FIG. 5 is a graph illustrating, in a comparative example, a rectification property of an organic EL device manufactured by almost the same method as employed in this embodiment except that no introduction of oxygen gas after the formation of the first cathode 5A is needed. It has been confirmed from the experiment that, in the comparative example, since the reverse current “Ir” flows at the time of applying the reverse voltage, the rectification ratio of as small as 6.8×102 only was obtained, thus showing that the rectification properties have degraded.

As is apparent from FIGS. 4 and 5, by introducing oxygen gas after the formation of the first cathode 5A to cause oxygen to be contained in the interface between the organic light emitting layer 4 and the first cathode 5A, it is possible to obtain the greater rectification ratio. The reason for this is that the introduction of the oxygen gas after the formation of the first cathode 5A causes oxygen to be contained in the interface between the organic light emitting layer 4 and the first cathode 5A which enables the perfect state of the interface between the organic light emitting layer 4 and the first cathode 5A to be produced.

In contrast, the reason for the degraded rectification ratio in the comparative example as shown in FIG. 5 seems to be that, since the oxygen gas was not introduced after the formation of the first cathode 5A, the interface between the organic light emitting layer 4 and the first cathode 5A did not contain oxygen and, therefore, no perfect state of the interface between the organic light emitting layer 4 and the first cathode 5A was achieved.

The results of the analysis conducted by the inventor of the present invention show that, when oxygen is brought into contact with the cathode layer formed on the organic layer, oxygen enters the cathode layer and reaches the interface between the organic layer and the cathode, which improves the rectification properties. That is, it is thought that oxygen enters the defect existing at the interface between the organic layer and the cathode which serves to cause the impurity level to disappear. This is a state in which the oxygen has filled in the defect occurring when the cathode is formed on the organic layer and this state is different from a state in which, after a metal oxide layer is uniformly pre-stacked on the organic layer, the cathode layer is further stacked on the metal oxide layer. Here, it has been confirmed from the experiment that, if a partial pressure of the oxygen in the vacuum evaporation apparatus is 2×10−4 to 1×10−1 pascals in particular, the excellent result can be obtained. FIG. 6 is a table showing the rectification ratio obtained when the partial pressure of oxygen was changed in the vacuum evaporation apparatus in experiments conducted in the embodiment of the present invention, which supports the above description. FIG. 7 is also a table showing the rectification ratio obtained in the comparative example. As the comparative example, the rectification ratio obtained when the partial pressure of oxygen was set outside the range of 2×10−4 to 1×10−1 is shown in FIG. 7.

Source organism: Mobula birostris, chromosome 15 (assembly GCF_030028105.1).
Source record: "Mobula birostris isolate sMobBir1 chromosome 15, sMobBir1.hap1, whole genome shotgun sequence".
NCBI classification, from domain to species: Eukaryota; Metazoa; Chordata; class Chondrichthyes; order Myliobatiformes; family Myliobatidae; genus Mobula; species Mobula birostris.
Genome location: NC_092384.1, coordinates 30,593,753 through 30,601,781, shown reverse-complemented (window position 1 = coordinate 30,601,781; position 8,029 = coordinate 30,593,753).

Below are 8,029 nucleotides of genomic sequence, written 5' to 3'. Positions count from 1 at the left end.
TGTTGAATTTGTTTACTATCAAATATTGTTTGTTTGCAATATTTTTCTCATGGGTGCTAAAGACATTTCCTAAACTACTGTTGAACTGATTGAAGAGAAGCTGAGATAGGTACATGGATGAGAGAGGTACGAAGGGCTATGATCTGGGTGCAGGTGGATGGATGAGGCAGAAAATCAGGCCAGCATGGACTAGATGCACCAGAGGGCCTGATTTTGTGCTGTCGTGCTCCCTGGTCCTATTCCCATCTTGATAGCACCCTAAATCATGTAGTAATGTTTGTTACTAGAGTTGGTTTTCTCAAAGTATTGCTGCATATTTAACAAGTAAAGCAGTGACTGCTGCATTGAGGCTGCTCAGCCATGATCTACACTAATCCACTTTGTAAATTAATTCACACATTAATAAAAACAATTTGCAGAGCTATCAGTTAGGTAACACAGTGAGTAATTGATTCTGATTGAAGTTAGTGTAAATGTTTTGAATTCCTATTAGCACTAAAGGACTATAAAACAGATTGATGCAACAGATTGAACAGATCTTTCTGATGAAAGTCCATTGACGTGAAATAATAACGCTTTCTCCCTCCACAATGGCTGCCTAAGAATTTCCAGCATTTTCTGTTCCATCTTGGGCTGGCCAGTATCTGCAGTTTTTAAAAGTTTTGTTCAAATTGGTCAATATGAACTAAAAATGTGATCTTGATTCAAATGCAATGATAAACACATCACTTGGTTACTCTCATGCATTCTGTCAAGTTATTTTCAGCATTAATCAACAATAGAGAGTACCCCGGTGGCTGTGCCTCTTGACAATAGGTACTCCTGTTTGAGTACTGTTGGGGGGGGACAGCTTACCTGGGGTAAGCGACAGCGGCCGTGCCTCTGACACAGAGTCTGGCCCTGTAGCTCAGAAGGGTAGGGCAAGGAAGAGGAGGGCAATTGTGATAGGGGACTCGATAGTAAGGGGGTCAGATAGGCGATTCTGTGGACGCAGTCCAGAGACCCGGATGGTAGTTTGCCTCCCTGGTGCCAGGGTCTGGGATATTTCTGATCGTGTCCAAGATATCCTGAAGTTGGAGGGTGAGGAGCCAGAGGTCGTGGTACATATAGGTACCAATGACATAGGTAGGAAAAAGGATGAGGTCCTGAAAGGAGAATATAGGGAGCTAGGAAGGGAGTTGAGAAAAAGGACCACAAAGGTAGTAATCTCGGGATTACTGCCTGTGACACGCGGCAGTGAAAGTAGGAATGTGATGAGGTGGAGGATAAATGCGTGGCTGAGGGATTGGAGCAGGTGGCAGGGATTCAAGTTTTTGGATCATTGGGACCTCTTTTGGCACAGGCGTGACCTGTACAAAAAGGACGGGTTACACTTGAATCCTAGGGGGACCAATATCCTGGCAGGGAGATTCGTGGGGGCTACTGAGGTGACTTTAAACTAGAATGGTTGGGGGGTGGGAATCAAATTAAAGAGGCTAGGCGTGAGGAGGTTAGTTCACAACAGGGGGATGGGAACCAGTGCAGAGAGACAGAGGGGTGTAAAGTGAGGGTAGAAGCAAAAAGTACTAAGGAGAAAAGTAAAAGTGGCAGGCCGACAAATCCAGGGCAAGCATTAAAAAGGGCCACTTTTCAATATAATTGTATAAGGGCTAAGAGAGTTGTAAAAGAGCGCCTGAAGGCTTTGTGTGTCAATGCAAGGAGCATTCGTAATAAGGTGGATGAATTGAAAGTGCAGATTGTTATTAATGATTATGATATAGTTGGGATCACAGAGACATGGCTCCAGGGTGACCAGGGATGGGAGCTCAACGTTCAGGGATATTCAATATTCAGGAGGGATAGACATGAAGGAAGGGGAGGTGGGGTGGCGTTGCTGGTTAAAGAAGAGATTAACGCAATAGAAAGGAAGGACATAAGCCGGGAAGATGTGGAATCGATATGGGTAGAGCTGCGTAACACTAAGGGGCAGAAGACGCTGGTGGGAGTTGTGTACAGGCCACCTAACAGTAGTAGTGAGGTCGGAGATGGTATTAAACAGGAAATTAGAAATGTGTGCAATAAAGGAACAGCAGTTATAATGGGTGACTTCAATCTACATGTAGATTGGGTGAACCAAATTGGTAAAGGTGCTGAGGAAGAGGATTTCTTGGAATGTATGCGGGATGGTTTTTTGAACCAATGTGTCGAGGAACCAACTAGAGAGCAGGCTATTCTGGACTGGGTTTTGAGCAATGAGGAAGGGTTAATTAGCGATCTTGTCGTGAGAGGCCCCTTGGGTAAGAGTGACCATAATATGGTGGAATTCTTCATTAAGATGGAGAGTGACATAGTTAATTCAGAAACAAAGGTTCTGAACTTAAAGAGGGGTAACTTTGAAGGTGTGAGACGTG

In FIG. 6, item No. 1 in the table shows a case where the partial pressure of oxygen is set at 2×10−4 pascals and the obtained rectification ratio is 3×108. Similarly, item No. 2 shows a case where the partial pressure of oxygen is set at 2×10−3 rascals and the obtained rectification ratio is 2×108. Item No. 3 shows a case where the partial pressure of oxygen is set at 5×10−2 pascals and the obtained rectification ratio is 1×108. Item No. 4 shows a case where the partial pressure of oxygen is set at 1×10−1 pascals and the obtained rectification ratio is 2.8×108. In any case, the rectification ratio is high.

On the other hand, in FIG. 7, item No. 1 in the table shows a case where the partial pressure of oxygen is 1×10−4 pascals and the obtained rectification ratio is 3×104. Similarly, item No. 2 shows a case where the partial pressure of oxygen is set at 2×10−5 pascals and the obtained rectification ratio is 2×104. The rectification ratios are remarkably smaller than those shown in FIG. 6, indicating that the rectification properties are degraded.

As is apparent from FIGS. 6 and 7, when the partial pressure of oxygen is set at 2×10−4 to 1×10−1 pascals in particular, the great rectification ratio can be obtained.

As shown in FIG. 7, if the partial pressure of oxygen is set outside the range of 2×10−4 to 1×10−1 pascals, it causes a decrease in a throughput in manufacturing and/or excessive consumption of oxygen and therefore the rectification ratio cannot be made large.

Furthermore, it has been confirmed from the experiment and analysis that, when the film thickness of the cathode is 20 nm to 100 nm in particular, excellent results can be obtained. FIG. 8 is a table showing rectification ratios obtained when the film thickness of the cathode in the organic EL device 10 is changed in experiments conducted in the embodiment of the present invention, which support the above description. FIG. 9 is also a table showing the rectification ratios obtained in the comparative example in which the film thickness of the cathode is set outside the range of 20 nm to 100 nm.

In FIG. 8, item No. 1 in the table shows a case where the film thickness of the cathode is set at 20 nm and the obtained rectification ratio is 3.9×108. Similarly, item No. 2 shows a case where the film thickness of the cathode is set at 40 nm and the obtained rectification ratio is 1.2×108. Item No. 3 shows a case where the film thickness of the cathode is set at 70 nm and the obtained rectification ratio is 1.6×108. Item No. 4 shows a case where the film thickness of the cathode is set at 100 nm and the obtained rectification ratio is 2.7×108. In any case, the rectification ratio is high.